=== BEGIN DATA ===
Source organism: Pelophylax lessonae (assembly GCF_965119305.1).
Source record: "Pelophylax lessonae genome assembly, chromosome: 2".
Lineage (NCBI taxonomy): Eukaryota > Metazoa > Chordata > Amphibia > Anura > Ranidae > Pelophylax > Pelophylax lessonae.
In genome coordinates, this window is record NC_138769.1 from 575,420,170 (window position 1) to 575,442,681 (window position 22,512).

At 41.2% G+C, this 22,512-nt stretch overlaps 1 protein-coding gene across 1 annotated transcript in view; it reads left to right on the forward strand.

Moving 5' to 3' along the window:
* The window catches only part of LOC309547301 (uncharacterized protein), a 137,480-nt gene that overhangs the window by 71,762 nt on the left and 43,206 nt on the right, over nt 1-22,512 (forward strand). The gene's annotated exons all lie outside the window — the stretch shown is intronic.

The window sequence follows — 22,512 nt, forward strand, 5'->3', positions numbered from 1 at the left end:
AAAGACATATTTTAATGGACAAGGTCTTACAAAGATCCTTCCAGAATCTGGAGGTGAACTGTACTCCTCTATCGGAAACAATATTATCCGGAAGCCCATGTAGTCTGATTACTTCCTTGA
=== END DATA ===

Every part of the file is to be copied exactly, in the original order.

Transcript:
Source organism: Pelophylax lessonae (assembly GCF_965119305.1).
Source record: "Pelophylax lessonae genome assembly, chromosome: 2".
Lineage (NCBI taxonomy): Eukaryota > Metazoa > Chordata > Amphibia > Anura > Ranidae > Pelophylax > Pelophylax lessonae.
In genome coordinates, this window is record NC_138769.1 from 575,420,170 (window position 1) to 575,442,681 (window position 22,512).

At 41.2% G+C, this 22,512-nt stretch overlaps 1 protein-coding gene across 1 annotated transcript in view; it reads left to right on the forward strand.

Moving 5' to 3' along the window:
* The window catches only part of LOC309547301 (uncharacterized protein), a 137,480-nt gene that overhangs the window by 71,762 nt on the left and 43,206 nt on the right, over nt 1-22,512 (forward strand). The gene's annotated exons all lie outside the window — the stretch shown is intronic.

The window sequence follows — 22,512 nt, forward strand, 5'->3', positions numbered from 1 at the left end:
AAAGACATATTTTAATGGACAAGGTCTTACAAAGATCCTTCCAGAATCTGGAGGTGAACTGTACTCCTCTATCGGAAACAATATTATCCGGAAGCCCATGTAGTCTGATTACTTCCTTGA